dr. Agus added that when the corpse of COVID-19 victims are buried, the virus will die because the body no longer contains much oxygen and does not contain substances that make this virus live longer. For this reason, Dr. Agus told the public not to worry and not reject the bodies that will be buried. The body had been prepared as best as possible to not infect people who come in direct contact and to not infect those around it. “The community must understand that this inhumane protocol makes the victim’s family unable to see the process of collecting corpses directly so that the people who are still alive do not contract COVID-19. That is why the body was treated according to special protocols, and the funeral was carried out in a specific manner. This is in order not to spread the virus to people who are still alive. Therefore, let’s respect the protocol that has been made by experts so that the virus does not spread. In addition, what becomes dangerous is that if there is a large group of people for the rejection of the body, there could be a risk of transmission from COVID-19. Therefore, it is more dangerous if people who are at risk of transmission participate in the gathering of many people,” he added

The same thing was said by Drs. Muhsin Haryanto, M.Ag., Lecturer of the Faculty of Islamic Studies of UMY who said that basically in a normal situation, the body is treated as it is in accordance with the Shari’a in general. But in abnormal or emergency situations, the bodies that are infected with the COVID-19 virus must be treated in accordance with the protocol. So, when a body is infected with the virus and then dies in an infected state, medical personnel will handle the screening of the body until the funeral process. “In this case, the community, especially Muslims, must be proportional. If the bodies affected by the COVID-19 virus have a contagious effect, just focus on addressing how to avoid contracting the virus and don’t worry if the body carries the COVID-19 virus (because it has already according to the standard operating procedure SOP of patient COVID-19). To carry out a proportional attitude, the fatwa also needs to be issued by the ulama. When implementing its ijtihad, the right fatwa can guide the public in responding to the COVID-19 outbreak,” he explained, when contacted separately on Monday (13/4).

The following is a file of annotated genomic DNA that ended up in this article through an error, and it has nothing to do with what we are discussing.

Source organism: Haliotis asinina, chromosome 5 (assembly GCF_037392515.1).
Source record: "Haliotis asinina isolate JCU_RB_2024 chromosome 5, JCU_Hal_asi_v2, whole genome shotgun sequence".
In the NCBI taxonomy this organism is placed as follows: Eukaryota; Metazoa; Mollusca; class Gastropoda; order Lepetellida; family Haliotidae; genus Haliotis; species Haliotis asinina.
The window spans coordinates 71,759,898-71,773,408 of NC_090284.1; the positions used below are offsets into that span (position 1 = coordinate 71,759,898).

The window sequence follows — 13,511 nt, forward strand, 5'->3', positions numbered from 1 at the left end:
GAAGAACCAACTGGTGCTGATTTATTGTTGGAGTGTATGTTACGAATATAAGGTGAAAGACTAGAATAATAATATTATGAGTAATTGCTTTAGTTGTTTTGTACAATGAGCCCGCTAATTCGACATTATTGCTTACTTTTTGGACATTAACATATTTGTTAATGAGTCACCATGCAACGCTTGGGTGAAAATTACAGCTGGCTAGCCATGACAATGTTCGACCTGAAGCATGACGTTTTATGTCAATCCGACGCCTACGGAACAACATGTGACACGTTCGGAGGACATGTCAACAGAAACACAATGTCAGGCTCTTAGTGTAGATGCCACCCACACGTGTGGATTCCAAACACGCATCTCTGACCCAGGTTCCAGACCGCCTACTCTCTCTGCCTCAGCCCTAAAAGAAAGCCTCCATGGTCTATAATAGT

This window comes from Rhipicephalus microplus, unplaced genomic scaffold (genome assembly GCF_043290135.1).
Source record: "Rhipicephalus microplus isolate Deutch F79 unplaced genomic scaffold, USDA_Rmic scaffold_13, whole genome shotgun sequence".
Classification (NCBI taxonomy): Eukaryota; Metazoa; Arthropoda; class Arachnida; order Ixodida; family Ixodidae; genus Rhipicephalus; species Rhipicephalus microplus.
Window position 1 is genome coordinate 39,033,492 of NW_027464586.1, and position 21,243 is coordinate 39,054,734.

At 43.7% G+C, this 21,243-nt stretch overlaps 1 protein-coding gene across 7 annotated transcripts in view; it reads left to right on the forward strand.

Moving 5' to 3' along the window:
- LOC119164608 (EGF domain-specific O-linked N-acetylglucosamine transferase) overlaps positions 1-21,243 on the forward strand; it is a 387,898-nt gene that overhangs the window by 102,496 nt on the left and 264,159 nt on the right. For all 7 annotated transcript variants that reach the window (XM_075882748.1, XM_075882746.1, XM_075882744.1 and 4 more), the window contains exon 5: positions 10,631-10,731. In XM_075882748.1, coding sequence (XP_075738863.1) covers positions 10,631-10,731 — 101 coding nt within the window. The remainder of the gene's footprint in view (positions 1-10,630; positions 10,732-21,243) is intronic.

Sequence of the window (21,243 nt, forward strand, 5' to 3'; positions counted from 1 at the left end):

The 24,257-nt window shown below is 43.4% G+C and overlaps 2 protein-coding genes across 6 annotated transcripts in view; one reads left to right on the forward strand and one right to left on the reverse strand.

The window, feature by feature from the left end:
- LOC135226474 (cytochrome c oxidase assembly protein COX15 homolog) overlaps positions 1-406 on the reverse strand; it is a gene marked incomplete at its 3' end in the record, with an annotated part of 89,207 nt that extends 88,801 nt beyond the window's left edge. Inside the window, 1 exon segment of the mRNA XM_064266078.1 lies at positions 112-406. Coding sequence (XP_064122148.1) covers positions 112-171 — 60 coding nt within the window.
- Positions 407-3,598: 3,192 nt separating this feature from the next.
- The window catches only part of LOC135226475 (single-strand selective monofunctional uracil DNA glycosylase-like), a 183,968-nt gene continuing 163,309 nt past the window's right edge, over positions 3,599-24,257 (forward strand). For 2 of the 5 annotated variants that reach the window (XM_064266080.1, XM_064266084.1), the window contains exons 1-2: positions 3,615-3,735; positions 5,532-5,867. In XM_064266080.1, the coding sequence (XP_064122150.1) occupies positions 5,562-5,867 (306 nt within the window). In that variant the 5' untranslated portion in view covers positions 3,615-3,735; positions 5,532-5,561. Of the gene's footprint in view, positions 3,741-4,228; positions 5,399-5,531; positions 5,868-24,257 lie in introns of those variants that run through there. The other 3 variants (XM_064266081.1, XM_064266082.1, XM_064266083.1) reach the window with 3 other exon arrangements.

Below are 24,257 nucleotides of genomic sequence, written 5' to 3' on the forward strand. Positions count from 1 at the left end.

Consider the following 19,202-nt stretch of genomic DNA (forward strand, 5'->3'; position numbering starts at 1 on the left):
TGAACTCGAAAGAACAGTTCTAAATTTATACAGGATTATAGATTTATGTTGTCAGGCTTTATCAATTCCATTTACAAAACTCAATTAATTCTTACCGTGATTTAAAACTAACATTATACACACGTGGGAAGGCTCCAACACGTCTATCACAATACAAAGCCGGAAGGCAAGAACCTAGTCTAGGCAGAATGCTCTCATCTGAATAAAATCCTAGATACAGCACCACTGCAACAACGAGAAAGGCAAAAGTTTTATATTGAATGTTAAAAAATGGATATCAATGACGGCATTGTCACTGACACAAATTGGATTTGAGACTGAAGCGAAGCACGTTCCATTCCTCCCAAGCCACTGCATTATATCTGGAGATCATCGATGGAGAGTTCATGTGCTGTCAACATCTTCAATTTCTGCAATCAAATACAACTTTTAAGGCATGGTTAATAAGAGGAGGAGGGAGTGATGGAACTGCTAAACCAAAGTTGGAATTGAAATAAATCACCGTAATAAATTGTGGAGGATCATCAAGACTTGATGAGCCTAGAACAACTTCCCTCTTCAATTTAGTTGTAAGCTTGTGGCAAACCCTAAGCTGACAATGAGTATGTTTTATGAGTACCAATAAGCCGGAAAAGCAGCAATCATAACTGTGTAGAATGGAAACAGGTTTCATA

Muhsin also added that MUI must speak in one united voice to provide fatwa to the community so that people can properly respond to the COVID-19 outbreak according to Islamic teachings. “Proportional attitudes towards Muslims through fatwa must be integrated between one cleric and another. In addition, we need to know how we can tell the community to come to mourn the bodies of COVID-19, or come together with many people to reject the bodies seen from the benefit and the risks. What are the benefits, should we stay at home or outside the house, these choices must be said by the scholars. When there are two benefits that conflict, the one with the higher value should be chosen. And when there are two risks, the smaller risk must be chosen, “he concluded.

As has been stated by two experts, it is increasingly clear that the phenomenon of stigma against the bodies of COVID-19 patients in several Indonesian communities has very little basis in terms of medical or Islamic views. We should take part in disseminating the right information as an effort to increase understanding in the community. Let’s stop the stigma regarding the body of COVID-19 patients.
(BHP UMY & COVID-19 UMY Mitigation Task Force Team)